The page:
I picked flowers with my 3 year old today. We practiced calling them daisies. She tromped around the top of a ski mountain in Wisconsin with her cute little self and gathered a bouquet to take to Great-Grandma at the other end of the path. I picked more and wove them into a daisy-chain crown and put them on her head and it was adorable.
For one minute.
But then her bouquet was forgotten and trampled on the ground and her brothers and big cousin pulled off petals and she took off her crown and threw a fit when I tried to put it back on her.
As I gathered those sad, rejected, trampled daisies off the ground, it reminded me of homeschooling. Now this isn’t all gloom and doom so hang with me, here.
It’s a new school year and my social media feeds are full of smiling first-day pictures, and for some families, this is the first year for homeschool pictures instead of meet-the-teacher or big-backpack-getting-on-a-bus pictures. The faces are excited but also uncertain. And I know, firsthand, how nervous Mom is as she takes that photo, wondering what the year ahead will be like, wondering if she can do this, if they will get everything right. And I know that many of you are searching the interwebs and trying to figure out how all of these beautiful social media families do this, when you can hardly keep your kitchen clean enough for your lowest of standards.
We will begin our tenth year of official homeschooling soon, and there are reasons those trampled daisies felt familiar. You see, I love and strive for an idyllic homeschool life for my kids. There are days when we really do sit on blankets in the shade and read Tolkien, or paint pictures of wildflowers we found and identified in our yard while listening to classical music with my daughter’s rabbit lounging at our feet. It’s... amazing.
These are the days Instagram homeschool accounts are made for. Put the kids in neutral linen dresses and bam- it’s so dreamy. #nofilter
There are also days when half the household is sick. When someone is in tears over math. When someone has been slacking off on work and lying about it and gets caught. Days when my husband comes home and I leave the house for any and every reason I can think of because I just cannot anymore. Is there an instagram filter to make that day look airy? I haven’t found it yet.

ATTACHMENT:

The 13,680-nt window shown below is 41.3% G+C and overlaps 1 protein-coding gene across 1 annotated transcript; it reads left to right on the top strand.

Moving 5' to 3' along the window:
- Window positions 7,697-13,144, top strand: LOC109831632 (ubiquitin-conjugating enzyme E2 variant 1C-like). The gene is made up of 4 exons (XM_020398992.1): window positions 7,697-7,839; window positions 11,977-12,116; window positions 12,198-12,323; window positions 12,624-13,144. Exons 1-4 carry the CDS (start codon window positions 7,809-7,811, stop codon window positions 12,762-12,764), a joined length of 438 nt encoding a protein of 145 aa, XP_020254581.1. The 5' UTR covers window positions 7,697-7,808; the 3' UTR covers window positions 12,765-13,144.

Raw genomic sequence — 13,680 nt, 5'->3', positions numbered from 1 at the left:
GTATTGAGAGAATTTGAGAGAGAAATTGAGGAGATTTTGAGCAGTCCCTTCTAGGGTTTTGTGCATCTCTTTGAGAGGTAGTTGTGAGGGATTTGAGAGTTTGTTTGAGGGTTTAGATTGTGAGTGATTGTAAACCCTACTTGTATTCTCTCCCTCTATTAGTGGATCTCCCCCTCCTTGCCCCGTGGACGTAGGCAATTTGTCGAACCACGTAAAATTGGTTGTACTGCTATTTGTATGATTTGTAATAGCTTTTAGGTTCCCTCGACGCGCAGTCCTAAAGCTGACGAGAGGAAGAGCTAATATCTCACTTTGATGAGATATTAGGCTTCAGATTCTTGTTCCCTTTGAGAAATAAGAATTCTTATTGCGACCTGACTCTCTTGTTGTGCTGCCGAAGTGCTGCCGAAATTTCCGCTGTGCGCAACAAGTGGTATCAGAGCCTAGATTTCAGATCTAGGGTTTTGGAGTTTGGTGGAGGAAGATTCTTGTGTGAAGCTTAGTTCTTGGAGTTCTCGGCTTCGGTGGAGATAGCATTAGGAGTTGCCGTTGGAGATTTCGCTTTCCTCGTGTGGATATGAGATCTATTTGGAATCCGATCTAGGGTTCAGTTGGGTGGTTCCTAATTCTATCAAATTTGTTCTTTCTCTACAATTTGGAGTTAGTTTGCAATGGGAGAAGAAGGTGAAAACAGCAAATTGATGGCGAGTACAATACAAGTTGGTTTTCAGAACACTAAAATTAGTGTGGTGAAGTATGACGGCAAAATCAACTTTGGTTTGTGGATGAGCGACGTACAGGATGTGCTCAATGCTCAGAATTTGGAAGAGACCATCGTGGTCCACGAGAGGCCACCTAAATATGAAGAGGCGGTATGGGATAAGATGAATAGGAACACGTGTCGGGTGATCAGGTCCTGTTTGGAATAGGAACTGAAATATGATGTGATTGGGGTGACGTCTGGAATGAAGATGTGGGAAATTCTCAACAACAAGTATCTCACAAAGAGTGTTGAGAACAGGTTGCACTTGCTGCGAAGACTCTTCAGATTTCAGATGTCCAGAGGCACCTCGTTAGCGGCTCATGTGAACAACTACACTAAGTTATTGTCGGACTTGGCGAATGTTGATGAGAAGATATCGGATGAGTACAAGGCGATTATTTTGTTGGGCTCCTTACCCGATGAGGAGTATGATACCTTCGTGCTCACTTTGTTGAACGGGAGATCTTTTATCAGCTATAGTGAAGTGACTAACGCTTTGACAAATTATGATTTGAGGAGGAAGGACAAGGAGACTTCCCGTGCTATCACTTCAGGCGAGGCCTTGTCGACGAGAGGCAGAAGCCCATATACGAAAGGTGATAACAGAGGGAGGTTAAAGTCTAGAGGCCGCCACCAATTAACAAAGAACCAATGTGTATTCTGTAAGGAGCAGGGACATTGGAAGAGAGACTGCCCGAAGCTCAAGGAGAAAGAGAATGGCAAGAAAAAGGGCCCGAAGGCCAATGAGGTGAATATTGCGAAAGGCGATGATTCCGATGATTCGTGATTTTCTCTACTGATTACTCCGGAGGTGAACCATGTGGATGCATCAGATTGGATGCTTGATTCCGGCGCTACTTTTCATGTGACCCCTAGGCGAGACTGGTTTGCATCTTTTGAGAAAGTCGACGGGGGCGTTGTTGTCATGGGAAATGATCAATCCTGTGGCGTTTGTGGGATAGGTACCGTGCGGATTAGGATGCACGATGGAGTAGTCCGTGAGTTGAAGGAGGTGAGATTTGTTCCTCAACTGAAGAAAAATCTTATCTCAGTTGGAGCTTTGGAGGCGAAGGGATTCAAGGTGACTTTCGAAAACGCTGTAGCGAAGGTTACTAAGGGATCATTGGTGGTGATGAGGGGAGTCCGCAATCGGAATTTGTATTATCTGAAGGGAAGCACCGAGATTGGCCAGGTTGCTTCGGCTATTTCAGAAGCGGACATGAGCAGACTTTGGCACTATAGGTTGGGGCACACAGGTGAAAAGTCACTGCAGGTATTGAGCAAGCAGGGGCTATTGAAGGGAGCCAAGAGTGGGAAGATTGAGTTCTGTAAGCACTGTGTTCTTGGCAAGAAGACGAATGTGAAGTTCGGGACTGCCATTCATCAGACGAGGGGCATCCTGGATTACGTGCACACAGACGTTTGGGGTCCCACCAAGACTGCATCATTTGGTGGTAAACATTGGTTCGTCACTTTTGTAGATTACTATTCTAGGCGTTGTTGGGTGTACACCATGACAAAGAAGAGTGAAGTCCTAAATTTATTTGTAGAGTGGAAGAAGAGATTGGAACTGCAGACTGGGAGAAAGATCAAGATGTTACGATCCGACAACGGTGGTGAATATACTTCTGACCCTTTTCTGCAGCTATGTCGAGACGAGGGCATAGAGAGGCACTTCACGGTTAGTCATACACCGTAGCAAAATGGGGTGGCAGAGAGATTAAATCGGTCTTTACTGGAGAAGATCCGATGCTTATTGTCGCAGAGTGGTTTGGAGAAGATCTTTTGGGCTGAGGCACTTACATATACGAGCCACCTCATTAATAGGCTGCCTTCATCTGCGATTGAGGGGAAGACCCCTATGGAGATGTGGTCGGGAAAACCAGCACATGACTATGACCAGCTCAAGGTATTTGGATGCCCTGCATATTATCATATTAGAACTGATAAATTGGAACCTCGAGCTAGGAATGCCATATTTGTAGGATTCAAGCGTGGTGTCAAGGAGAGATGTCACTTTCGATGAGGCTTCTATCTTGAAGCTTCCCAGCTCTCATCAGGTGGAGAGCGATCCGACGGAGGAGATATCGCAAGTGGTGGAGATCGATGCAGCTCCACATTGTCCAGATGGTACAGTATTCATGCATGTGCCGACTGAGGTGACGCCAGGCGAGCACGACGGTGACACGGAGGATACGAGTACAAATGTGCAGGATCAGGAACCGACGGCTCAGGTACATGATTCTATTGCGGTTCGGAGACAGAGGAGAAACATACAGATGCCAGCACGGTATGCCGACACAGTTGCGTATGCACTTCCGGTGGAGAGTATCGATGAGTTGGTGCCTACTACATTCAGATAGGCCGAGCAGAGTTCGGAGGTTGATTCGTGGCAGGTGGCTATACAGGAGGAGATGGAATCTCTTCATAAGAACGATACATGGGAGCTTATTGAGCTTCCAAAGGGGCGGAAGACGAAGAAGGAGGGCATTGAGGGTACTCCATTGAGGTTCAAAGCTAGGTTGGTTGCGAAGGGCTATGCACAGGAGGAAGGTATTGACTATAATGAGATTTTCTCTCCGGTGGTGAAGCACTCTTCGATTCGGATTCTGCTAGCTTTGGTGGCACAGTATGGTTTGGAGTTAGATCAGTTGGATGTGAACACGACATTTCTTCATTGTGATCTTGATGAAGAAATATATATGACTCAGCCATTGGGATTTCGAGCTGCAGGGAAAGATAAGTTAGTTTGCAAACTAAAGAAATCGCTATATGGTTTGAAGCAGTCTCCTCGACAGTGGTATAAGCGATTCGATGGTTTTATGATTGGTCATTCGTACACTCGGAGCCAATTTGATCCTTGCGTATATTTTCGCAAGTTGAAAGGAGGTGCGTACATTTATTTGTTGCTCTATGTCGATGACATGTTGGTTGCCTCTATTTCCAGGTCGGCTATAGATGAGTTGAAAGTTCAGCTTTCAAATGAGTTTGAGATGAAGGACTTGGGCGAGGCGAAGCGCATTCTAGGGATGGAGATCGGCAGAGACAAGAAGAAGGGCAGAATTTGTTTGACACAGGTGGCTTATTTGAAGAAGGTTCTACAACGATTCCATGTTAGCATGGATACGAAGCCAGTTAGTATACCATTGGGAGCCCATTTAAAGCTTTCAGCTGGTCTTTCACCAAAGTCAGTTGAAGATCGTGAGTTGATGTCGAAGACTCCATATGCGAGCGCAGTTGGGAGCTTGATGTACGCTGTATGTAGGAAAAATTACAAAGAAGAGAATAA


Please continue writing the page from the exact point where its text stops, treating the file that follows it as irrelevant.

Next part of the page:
Homeschooling isn’t a sprint. It’s a marathon. Whether you’re running it for nine months or nine years, it’s a marathon. And friends, it doesn’t all look like Instagram. Most of our days look like doing the next thing, eating Mac and cheese (again) for lunch, and just seeking to like each other at the end of the evening.
But like those daisy chains, what I can do is be intentional. I can pack the picnic. I can take the time to slow down to my preschooler’s pace and pick the flowers. I can teach my kids to weave them together. I can even try to catch a photo or two.
In Charlotte Mason terms, I can spread the feast, but I cannot control what gets digested. I can’t make my children love learning- but I can love it. I can slow down and develop wonder. I can incorporate what is true and good and beautiful and make it a priority for ME. And you know what? It’s contagious.
In our home, what that looks like is ME reading great literature - and now my 14 year old sometimes steals it when I’m halfway through because she’s intrigued. It looks like ME pulling out watercolor paints to make something beautiful, and now she wants to paint, too. It looks like having conversations of substance with my husband that my 12 year old overhears and wants to know more about. It looks like ME being amazed by science and nature and watching my 9 year old develop a love and intuitive familiarity with the world around us.
I can make the daisy chains because I like to make them, not for the quaint Instagram picture. And someday, maybe my kids will have an affection for wildflowers, a memory of a mom who loved nature and spent time with them, a curiousity to make a daisy chain themselves. Maybe not. But I still enjoyed the warm sunshine on my face and the joy of making something beautiful.
Don’t fall for the trap of trying to do everything perfectly, or comparing your daily life to those around you or those you see online. Love God. Love your kids. Love the world He made. Cultivate curiosity and wonder in your own life and share it with your kids as you grow alongside them. Take this year as a gift, with open hands.
I hope you get some pictures of the good days you’ll want to remember. And may God give us the grace to learn lessons from the bad ones.
New year. New mercies.